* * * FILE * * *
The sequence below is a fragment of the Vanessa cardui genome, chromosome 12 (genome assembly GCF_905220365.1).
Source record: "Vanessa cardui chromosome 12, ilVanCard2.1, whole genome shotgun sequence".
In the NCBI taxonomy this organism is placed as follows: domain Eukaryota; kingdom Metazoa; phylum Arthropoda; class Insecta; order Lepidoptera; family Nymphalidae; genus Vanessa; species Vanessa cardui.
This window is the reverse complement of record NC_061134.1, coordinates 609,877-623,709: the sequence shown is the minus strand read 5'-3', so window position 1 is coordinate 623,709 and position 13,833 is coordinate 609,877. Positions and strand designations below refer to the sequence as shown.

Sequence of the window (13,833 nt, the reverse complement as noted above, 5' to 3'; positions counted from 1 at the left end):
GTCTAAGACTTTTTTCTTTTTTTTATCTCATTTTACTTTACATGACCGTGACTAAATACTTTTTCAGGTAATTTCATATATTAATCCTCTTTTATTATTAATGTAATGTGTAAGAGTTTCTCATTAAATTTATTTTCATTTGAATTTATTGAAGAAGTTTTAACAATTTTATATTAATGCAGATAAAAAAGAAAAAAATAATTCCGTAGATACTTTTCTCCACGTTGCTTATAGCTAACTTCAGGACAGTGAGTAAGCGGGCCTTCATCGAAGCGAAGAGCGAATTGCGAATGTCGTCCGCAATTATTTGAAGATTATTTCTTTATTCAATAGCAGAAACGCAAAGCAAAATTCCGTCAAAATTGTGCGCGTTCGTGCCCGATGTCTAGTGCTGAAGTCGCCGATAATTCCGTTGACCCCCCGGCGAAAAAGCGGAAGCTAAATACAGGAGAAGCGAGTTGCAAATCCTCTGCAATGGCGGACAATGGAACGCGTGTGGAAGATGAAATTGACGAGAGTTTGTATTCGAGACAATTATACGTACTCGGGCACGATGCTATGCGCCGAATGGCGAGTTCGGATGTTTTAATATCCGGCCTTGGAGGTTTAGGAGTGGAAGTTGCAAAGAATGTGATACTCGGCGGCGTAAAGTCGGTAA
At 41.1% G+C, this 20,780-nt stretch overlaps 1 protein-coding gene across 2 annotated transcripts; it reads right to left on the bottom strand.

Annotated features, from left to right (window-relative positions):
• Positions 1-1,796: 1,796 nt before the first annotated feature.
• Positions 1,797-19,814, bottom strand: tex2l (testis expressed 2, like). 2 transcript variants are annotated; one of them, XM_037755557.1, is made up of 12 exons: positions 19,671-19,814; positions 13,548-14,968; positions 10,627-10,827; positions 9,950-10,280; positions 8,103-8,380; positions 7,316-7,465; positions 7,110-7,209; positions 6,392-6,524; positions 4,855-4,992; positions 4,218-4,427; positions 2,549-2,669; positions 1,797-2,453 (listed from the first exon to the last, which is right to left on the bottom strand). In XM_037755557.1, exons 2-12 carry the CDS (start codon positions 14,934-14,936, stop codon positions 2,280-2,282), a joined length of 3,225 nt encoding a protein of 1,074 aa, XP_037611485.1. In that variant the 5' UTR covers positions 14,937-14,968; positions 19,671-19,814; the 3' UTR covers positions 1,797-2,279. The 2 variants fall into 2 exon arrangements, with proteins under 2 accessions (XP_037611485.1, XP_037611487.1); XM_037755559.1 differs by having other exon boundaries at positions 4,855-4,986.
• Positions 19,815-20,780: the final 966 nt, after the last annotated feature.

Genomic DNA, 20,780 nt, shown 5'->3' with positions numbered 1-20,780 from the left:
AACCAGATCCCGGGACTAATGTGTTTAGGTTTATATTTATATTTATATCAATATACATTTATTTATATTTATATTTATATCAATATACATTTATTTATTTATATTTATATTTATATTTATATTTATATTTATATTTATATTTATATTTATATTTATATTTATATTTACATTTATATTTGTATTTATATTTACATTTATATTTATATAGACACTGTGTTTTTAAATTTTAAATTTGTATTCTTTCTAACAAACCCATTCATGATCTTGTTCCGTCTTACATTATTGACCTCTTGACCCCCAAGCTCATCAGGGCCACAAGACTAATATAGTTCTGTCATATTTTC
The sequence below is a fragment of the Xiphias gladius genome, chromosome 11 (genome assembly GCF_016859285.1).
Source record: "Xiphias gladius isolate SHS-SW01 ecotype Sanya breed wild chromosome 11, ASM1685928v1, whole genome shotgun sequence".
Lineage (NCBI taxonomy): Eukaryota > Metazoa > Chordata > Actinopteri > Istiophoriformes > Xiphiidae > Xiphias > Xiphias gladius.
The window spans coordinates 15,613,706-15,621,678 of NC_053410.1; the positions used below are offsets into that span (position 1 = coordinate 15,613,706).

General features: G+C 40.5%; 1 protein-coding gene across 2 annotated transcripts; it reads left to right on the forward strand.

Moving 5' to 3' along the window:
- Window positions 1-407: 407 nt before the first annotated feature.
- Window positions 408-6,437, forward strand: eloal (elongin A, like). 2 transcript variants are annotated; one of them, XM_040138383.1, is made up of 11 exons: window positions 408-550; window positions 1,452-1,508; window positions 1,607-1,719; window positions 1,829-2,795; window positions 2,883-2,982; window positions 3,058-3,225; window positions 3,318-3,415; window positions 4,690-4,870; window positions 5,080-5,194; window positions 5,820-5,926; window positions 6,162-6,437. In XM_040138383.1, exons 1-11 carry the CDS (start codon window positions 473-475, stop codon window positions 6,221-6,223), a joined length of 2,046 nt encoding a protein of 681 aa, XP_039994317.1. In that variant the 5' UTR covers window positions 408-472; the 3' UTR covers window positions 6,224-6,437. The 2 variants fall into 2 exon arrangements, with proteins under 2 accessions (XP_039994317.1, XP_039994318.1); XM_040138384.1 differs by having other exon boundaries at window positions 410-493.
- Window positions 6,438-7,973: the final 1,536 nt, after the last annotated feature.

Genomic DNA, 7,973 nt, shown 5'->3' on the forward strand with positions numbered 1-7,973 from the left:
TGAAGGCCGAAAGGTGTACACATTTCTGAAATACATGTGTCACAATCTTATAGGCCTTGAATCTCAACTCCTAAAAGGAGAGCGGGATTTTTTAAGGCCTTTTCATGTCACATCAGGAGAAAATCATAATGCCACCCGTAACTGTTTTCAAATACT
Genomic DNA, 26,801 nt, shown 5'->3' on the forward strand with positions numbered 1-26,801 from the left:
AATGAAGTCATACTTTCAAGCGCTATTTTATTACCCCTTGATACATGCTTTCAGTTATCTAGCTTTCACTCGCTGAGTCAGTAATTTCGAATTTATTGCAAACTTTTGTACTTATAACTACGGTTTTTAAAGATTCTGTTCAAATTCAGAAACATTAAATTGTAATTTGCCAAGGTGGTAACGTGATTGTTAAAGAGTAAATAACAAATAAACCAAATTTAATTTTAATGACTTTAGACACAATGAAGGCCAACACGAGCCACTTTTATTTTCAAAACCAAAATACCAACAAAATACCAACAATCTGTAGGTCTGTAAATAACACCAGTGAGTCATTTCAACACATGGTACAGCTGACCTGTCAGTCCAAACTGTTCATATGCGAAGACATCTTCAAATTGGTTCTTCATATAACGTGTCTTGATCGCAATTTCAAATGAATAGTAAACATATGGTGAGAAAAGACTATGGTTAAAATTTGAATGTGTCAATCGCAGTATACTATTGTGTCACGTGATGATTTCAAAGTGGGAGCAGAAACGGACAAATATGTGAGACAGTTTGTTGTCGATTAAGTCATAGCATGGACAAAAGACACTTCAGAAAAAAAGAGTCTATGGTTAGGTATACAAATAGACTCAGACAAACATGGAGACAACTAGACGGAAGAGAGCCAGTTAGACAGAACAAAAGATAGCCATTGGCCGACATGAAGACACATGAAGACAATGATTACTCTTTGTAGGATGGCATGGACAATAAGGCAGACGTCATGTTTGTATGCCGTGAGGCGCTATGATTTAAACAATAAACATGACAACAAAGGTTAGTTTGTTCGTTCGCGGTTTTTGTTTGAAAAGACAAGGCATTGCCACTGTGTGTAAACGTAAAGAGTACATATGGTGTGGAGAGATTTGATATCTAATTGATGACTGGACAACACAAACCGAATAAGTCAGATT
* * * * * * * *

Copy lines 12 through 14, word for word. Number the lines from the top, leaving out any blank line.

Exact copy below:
Genomic DNA, 20,780 nt, shown 5'->3' with positions numbered 1-20,780 from the left:
AACCAGATCCCGGGACTAATGTGTTTAGGTTTATATTTATATTTATATCAATATACATTTATTTATATTTATATTTATATCAATATACATTTATTTATTTATATTTATATTTATATTTATATTTATATTTATATTTATATTTATATTTATATTTATATTTATATTTACATTTATATTTGTATTTATATTTACATTTATATTTATATAGACACTGTGTTTTTAAATTTTAAATTTGTATTCTTTCTAACAAACCCATTCATGATCTTGTTCCGTCTTACATTATTGACCTCTTGACCCCCAAGCTCATCAGGGCCACAAGACTAATATAGTTCTGTCATATTTTC
The sequence below is a fragment of the Xiphias gladius genome, chromosome 11 (genome assembly GCF_016859285.1).